Iconic Tigers sportscaster Ernie Harwell was asked to select potential singers to perform the national anthem. On his list: Marvin Gaye, Margaret Whiting and José Feliciano.
At the time, Feliciano was a natural pick. His renditions of “Light My Fire” and “Hi-Heel Sneakers” were both climbing the Billboard charts and he had already performed alongside the likes of some of the greats like Frank Sinatra and Curtis Mayfield.
For Feliciano, the gig was just one of many on his packed schedule.
“I didn’t even get to meet Ernie until he picked me up at the airport and I went to the hotel,” Feliciano told the historical museum audience. “I freshened up and got myself ready to come to Tiger Stadium.”
The idea for switching up the anthem style came to Feliciano as more of a way for him express his gratitude to America and to have been blessed with the ability to sing and player guitar for a living, a rarity at the time for a blind person (he himself was born blind).
When he started his performance —more of a folksy, emotive rendition accompanied by his acoustic guitar that by today’s standards would be considered tame— you could hear the boos in the crowd.
“I felt in some ways like a shortstop who had made a terrible throwing error,” Feliciano told the Detroit audience. “I didn’t know why the people were complaining but I did find out of course and they got the wrong idea. First of all, I wasn’t complaining about the country. I wasn’t saying that the anthem was wrong in any way, I was expressing the fact of how proud I felt, and I still do, to be an American from Puerto Rico, to be a Puerto Rican American.”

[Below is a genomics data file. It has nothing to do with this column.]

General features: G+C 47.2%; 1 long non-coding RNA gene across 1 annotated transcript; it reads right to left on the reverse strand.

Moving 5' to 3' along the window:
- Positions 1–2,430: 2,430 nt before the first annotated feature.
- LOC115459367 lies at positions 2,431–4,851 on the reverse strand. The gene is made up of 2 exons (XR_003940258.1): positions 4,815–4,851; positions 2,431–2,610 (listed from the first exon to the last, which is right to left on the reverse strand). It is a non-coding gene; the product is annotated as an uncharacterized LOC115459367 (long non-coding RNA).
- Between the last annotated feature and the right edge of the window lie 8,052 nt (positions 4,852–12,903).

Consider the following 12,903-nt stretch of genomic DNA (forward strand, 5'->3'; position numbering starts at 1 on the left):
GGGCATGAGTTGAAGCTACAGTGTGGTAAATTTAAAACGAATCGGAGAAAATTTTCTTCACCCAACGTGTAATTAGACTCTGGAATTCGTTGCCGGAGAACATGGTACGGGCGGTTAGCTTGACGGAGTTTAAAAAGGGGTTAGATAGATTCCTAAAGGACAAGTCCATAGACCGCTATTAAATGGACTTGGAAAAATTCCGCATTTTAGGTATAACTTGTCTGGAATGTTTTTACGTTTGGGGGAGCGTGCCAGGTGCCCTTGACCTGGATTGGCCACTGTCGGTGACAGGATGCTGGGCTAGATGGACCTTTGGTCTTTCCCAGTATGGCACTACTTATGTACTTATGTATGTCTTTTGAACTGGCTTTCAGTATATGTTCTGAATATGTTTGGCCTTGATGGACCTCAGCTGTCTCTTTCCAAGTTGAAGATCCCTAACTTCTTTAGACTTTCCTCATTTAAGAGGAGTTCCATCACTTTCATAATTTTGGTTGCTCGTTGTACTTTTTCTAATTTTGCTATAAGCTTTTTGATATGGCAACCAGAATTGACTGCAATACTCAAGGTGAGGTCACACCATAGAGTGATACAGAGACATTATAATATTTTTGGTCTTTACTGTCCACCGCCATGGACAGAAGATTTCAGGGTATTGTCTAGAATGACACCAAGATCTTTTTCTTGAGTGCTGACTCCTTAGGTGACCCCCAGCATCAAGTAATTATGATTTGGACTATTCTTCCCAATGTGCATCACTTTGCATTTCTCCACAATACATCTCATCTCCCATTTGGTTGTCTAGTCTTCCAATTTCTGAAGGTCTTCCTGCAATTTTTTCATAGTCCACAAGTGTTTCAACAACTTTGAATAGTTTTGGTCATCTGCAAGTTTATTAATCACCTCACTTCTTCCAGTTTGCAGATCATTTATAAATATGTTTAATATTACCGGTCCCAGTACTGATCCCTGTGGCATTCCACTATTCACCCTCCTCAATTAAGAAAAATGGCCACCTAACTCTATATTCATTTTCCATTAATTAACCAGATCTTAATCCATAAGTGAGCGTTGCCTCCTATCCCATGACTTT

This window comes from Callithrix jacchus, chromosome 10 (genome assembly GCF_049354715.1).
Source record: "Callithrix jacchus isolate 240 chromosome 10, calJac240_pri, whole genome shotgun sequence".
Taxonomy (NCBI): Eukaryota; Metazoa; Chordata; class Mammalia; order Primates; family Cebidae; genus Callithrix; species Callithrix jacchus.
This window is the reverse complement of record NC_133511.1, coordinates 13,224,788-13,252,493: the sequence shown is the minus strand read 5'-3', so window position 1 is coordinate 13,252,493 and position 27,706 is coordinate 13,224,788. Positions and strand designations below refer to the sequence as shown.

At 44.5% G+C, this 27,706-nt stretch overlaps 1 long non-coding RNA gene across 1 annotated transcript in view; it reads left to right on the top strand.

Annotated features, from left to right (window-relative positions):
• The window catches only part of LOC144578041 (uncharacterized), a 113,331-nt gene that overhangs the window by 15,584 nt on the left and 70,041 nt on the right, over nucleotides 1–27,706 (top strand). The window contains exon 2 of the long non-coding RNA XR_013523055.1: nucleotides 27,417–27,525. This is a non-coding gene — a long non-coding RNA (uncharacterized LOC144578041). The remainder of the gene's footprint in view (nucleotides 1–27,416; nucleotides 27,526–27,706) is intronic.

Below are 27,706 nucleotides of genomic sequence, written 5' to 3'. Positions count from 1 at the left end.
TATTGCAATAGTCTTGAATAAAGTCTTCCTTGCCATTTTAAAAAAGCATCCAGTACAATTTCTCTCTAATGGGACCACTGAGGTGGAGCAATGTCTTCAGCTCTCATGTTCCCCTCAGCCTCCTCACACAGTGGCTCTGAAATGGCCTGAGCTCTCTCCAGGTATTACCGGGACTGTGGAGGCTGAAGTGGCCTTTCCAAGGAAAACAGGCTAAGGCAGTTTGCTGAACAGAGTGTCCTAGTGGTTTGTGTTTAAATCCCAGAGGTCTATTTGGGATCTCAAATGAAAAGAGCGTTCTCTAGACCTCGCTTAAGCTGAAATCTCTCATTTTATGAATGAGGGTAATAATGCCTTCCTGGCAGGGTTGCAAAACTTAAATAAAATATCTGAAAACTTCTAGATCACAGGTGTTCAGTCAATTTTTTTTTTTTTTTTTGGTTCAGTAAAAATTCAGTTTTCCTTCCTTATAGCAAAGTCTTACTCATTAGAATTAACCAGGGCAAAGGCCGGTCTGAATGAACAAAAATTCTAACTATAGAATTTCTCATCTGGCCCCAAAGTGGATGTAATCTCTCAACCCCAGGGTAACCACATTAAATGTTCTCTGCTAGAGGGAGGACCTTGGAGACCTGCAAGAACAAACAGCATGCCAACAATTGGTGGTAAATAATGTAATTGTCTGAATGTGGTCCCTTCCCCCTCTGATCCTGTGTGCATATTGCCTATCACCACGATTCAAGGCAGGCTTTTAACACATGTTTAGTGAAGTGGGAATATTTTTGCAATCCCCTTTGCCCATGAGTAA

The tension felt across America seemed to spill out in reaction.
The harsh headlines were swift.
“Is nothing sacred anymore?” read one letter to the editor published in the Detroit Free Press from a reader in Ann Arbor. “One would think that after the negative response occasioned by the somewhat offbeat rendition of our national anthem at the start of the Democratic National Convention that the powers-that-be would have learned a valuable lesson.”
Twenty years later in a 1988 Free Press article, Feliciano says he thought people weren’t as proud of the national anthem as he was.
“It was my way of really doing something for America in the sense that America has done a lot for me. I never knew that my patriotism was going to be misconstrued,” Feliciano told the daily in that 1998 story, which marked the 20th anniversary of his performance.
While that soulful rendition nearly cost him his career, Feliciano found redemption over the years and was even asked to perform the national anthem at other sporting events, including in 2012 before Game 1 of the National League Championship Series between the San Francisco Giants and the Cardinals.
Currently, Feliciano is still performing and working on a documentary about his life. During the speaking engagement in Detroit, a crew was filming him.
And a captive audience in his presence, the legendary singer took the opportunity to croon the crowd in an impromptu performance that seemed remarkably fitting for the occasion.
It was as if 50 years hadn’t passed at all.
Serena Maria Daniels is an award-winning freelance journalist based in Detroit, by way of Chicago, by way of Southern California. Her reporting on the intersection of culture, immigration, politics and food can be found in Reuters, NPR’s The Salt, Extra Crispy (a Time publication), Lucky Peach, Chicago Tribune and others. Follow her food and culture exploits on tostadamagazine.com or on Twitter @serenamaria36.